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Confessions of an Ad-Man

 article about work at advertising agency
In this column, I'll provide some stories, taken from my somewhat checkered career as an ad agency/writer, president, and account executive. I filled those positions, or to be more accurate, occupied them, over a protracted period of time - something in the area of twenty-five years.

I hope you'll find them amusing and/or enlightening. I do now but I didn't then. It's nice to be able to refer to most of them as memories. Of course I had some good times too. But they weren't nearly as funny.

The all-new-better-than-ever-same-old-thing
Many years ago I started writing in self-defense. I ran a fairly successful advertising agency and found that I was constantly in the middle of a serious conflict between my writers and my clients. The conflict was always the same:

The clients complained that the writers didn't give them what they wanted and the writers complained that the clients just didn't understand advertising. As with most conflicts, both sides were right and both sides were wrong. The clients weren't communicating very well and the writers weren't listening very well.

[in]I took the coward's way out. I started writing my own copy. Then I learned a great truth. To be a good commercial writer, you have to be as concerned with the message as you are with the quality of the writing. It doesn't matter how beautifully the words are strung together or how cute or "off the wall" the concept is; if it doesn't communicate the message, it simply isn't good writing.

I spent more time learning the client's business, asking questions for clarification, making notes and less time writing. Surprise number one was that the clients didn't request nearly as many revisions as they used to do. Surprise number two was that the quality of my writing didn't suffer. If anything, it got tighter, cleaner, crisper. Life was good.

Several years ago I started writing for clients I met on the Internet. I bought the idea that I saw expressed on writers' lists: This is a "new medium"; things are completely different; you need a fresh new perspective on writing. I studied web sites and on-line magazines. I read every piece of spam that oozed its way into my mailbox. I educated myself in the "ways of the web". And everything started to bother me. I got defensive about my copy. I got annoyed with clients whom I felt were over-editing my work. I raged against having grammatical errors and poor syntax inserted into my copy. Life was not good any more. So I took a step back. That's when I realized it's the all-new-better-than-ever-same-old-thing.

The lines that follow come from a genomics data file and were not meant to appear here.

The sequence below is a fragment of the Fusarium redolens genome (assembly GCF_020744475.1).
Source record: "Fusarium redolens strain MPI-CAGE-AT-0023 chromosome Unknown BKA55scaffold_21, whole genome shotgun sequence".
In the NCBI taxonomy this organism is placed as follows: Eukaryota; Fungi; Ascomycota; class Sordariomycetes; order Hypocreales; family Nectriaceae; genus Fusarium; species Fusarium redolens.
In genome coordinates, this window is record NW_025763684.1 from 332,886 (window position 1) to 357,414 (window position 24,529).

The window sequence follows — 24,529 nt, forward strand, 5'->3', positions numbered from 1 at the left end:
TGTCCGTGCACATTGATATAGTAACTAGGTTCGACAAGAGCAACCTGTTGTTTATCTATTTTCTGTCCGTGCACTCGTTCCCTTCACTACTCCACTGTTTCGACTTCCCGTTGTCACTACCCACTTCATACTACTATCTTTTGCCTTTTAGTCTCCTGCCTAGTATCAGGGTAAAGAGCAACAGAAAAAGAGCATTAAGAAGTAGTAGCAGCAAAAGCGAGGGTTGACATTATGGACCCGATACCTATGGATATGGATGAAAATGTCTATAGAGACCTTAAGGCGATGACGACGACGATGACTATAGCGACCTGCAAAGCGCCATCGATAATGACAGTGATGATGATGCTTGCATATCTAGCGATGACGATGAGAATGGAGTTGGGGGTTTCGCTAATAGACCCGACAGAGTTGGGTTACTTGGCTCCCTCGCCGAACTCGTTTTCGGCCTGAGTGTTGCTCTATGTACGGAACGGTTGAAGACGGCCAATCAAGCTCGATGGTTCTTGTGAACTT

Clients weren't criticizing my writing because they thought they were better writers than I. They were looking at my writing under a microscope because it wasn't communicating their message. They didn't know why, so they started looking for flaws in the mechanics of the writing.

So let me give you one man's opinion of what's really different about writing for web clients:

The writer is in so much of a rush to boot up the word processor and get the job out that the basics of handling a writing assignment properly are forgotten. Asking pertinent questions takes longer because it's done by email instead of on the phone or in person. Briefings are relegated to a few lines of text in an email and, as such, are often incomplete.

What's the answer? The answer is a question. It's a question you need to ask about everything you write. Ask the client. If you're writing a piece for self-promotion, or even a piece of fiction, ask yourself. It's such a simple question that it covers a huge variety of factors to do with positioning, branding, top-of-mind awareness and all those other swell buzz words and phrases we know and love. It's just one short question and you shouldn't type a word until the client has answered it to your (and believe it or not, his) satisfaction. Here it is: "What do you want someone to do or think differently after reading this copy?"

Until you have the answer, you don't know what questions to ask, never mind what words to write. Many clients have trouble with the question because they haven't really addressed it. The answer may not be complicated but it can't be overly simplified either. An answer like "Buy more product" needs to be followed up by the question, "Why aren't they doing that already?" Then you can start getting somewhere.

This approach involves a few extra emails but it results in fewer revisions, less nit picking, better client relations and the most important thing of all, RESULTS. Apply that question to everything you write and you will experience the same blinding flashes of the obvious that I did . . . and do.

If you're already using this technique, thanks for being patient and letting me describe it. I needed to read it again myself.


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